Anders Friden of In Flames was the guest on Full Metal Jackie’s radio show this past weekend. Friden spoke all about trekking all over the world and being influenced by Slayer when In Flames began touring. He also expressed his love-hate relationship with today’s music industry, specifically social media, plus he mentioned that the band will begin writing and perhaps recording new material by the end of this year. If you missed Full Metal Jackie’s show, check out her interview with Anders Friden below:

You guys tour so much, touring on a global level – what different customs have you come to love and take home with you?

I love being over here because you got so many breweries over here – that’s something I do when I’m around. I guess we talked about that before, I’m into cooking, I was about to say drinking [Laughs] but I mean good stuff. Last time I was in Japan I was out looking for really sharp, good knives, some stuff I had to bring home, to go around and try to talk to people to see their culture – it’s really interesting.

That must be great to meet people from all over the world and it’s just so different  - is there a place that you guys have been this time around that you have never been to before or have you been everywhere in the world at this point?

No, we have not but South America was great, South Africa was really good – that was a lot of fun, just to see the country and the wild life as well is interesting I think, great food again [Laughs]. Everything we do – music is one thing but when it comes to food everybody’s totally into it.

The last time we spoke to each other I’m like “What do you like to do?” and you’re like “Beer and golf.”

[Laughs] Yeah I still like that – I haven’t been able to golf that much this year but it will happen.

Anders, when you first started touring, what bands took you under their wing and do you now feel responsibility to do the same with younger bands?

I don’t remember what year it was but we did a tour with Slayer and Soulfly and that was amazing to see these bands every night, definitely Slayer it didn’t matter how they were feeling they just went out hammering every night – that was something I really thought was amazing and it was something I would like to do as well onstage to give fans the value for the ticket. It’s their night, they paid for that night so I owe a thing or two to Slayer.

Are there any younger bands that you felt like you want to show the ropes to?

No, that’s not how I look at things – I just do my thing. If bands are interested to come up and talk about whatever then I’m there but usually I’m not focused on teaching people.

Well you would have a lot to teach, you guys have been doing this for a long time.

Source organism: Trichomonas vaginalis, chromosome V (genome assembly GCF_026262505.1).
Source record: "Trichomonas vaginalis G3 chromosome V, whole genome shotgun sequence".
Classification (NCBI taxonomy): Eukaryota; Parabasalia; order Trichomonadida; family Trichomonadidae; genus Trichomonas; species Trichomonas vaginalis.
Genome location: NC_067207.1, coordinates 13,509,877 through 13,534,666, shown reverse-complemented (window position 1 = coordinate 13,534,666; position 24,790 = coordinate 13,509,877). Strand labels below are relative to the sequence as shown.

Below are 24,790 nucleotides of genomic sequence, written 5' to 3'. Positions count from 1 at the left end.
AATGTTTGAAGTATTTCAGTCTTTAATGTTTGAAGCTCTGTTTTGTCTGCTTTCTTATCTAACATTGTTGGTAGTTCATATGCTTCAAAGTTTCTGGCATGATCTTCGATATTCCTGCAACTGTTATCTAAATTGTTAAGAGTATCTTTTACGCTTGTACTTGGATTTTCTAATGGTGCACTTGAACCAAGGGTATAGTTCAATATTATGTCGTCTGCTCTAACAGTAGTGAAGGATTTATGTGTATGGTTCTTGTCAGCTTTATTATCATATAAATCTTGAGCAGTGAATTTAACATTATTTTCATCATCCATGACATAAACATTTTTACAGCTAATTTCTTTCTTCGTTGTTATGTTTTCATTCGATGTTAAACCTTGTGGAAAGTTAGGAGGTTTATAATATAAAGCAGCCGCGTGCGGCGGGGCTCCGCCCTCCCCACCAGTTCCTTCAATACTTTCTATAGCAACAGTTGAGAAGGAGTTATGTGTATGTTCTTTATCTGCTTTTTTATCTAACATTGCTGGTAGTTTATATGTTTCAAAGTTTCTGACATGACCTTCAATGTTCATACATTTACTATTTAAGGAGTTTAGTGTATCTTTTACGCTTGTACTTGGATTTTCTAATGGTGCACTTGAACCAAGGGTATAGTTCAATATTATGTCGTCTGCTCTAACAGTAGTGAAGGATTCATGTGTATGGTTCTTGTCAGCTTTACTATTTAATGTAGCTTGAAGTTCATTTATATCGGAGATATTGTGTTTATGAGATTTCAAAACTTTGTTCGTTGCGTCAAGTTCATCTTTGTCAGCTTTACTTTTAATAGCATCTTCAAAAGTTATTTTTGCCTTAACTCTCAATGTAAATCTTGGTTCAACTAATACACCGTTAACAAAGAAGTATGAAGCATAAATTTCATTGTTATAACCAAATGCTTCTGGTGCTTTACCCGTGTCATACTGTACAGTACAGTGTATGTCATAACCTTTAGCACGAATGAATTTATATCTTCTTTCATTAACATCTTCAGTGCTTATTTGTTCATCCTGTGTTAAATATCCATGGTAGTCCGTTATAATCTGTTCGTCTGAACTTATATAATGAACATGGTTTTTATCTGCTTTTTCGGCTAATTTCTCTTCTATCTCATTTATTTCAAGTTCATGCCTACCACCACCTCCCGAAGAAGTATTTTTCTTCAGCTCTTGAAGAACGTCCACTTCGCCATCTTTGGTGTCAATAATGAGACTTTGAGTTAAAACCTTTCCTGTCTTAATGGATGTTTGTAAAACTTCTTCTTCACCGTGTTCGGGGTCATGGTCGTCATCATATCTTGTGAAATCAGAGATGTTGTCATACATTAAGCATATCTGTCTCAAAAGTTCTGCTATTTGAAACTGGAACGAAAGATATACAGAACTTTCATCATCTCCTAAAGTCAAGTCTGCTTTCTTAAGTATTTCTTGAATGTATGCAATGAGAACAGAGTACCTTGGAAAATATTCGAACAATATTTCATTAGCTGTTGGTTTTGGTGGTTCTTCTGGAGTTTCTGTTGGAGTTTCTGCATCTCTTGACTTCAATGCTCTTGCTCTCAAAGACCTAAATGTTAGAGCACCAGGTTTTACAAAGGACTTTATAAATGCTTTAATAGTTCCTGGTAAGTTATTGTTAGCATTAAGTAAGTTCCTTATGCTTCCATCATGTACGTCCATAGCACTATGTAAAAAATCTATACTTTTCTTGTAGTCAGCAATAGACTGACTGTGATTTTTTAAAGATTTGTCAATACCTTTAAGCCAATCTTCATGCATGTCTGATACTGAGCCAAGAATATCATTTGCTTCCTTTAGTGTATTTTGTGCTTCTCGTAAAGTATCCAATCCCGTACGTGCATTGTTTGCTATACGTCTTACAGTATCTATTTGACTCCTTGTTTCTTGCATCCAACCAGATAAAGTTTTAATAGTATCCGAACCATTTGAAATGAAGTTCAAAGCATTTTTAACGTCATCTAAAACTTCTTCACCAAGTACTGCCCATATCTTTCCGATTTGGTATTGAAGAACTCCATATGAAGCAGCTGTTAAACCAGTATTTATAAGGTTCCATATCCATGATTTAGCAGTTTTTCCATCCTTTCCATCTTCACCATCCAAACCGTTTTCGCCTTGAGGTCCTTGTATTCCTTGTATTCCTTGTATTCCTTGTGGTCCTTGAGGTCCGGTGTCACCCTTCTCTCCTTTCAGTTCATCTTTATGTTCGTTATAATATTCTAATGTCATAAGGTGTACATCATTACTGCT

Yeah but I’m not the one to be outspoken in that way – telling people what to do or what not to do even though I have my own record company in Scandinavia and there I have younger bands that I try help and guide in their early stages.

With In Flames, 10 albums over 23 years, musically how has music changed for you in terms of writing it, playing it and even listening to it?

I think I listen in the same way, maybe not I’m not as obsessed with bands anymore as I was. I can relate to the fans today who are so into everything that you do, if you change your hair, you change this or that it affects them in a big way – that’s something today that I don’t care about as much but I can relate to that because that’s how I was when I was younger as well.

In the early days we were all tucked into the rehearsal room: “Look at my riff, look at this riff” or “My riff is so good is has to be a minute” now we don’t write like that, we write in the studio and we look more into the actual song than our own personal egos. It’s all about the actual song and the whole industry is so different today with downloading and you have to be present online all the time, the Instagrams, the Facebooks, the Twitters - I think younger bands are way better than us with that. It’s hard to do all these things.

You guys didn’t grow up with that, it wasn’t like when you first started out but with these bands it’s part of their daily existence.

I guess we learn from them to be present online, for me it’s more about the music and that other stuff it’s like, “Do I have to do that?” It is important and it is a cool thing with this new media that you can reach out to so many people.

Anders, the longer In Flames has been together, the more time between albums – do you think about the new music a lot over two or three years or do you only start writing right before it’s time to record a new album?

We start writing before the recording – I guess that’s why the albums sound different from each other as well since we don’t write all the time.

You give it some space until you start writing.

Yeah, definitely - we do have a lot of time out here in the tour bus but we can’t focus that’s the thing. I’m happy we do it this way as well because then it is a small photograph at who we are at that point in life that’s why it’s good that there’s some space between the albums.

What’s to come for the rest of 2013 –  I’m sure endless touring is there going to be a break or are you just booked for the rest of the year?

Tomorrow I’m flying to Mexico to drink some Tequila which is going to be great, play a few shows and then festivals in Europe and start writing and record a new album at the end of the year hopefully.

This coming weekend, Full Metal Jackie will welcome  frontman Trevor Strnad of the Black Dahlia Murder to her show. Full Metal Jackie can be heard on radio stations around the country — for a full list of stations, go to

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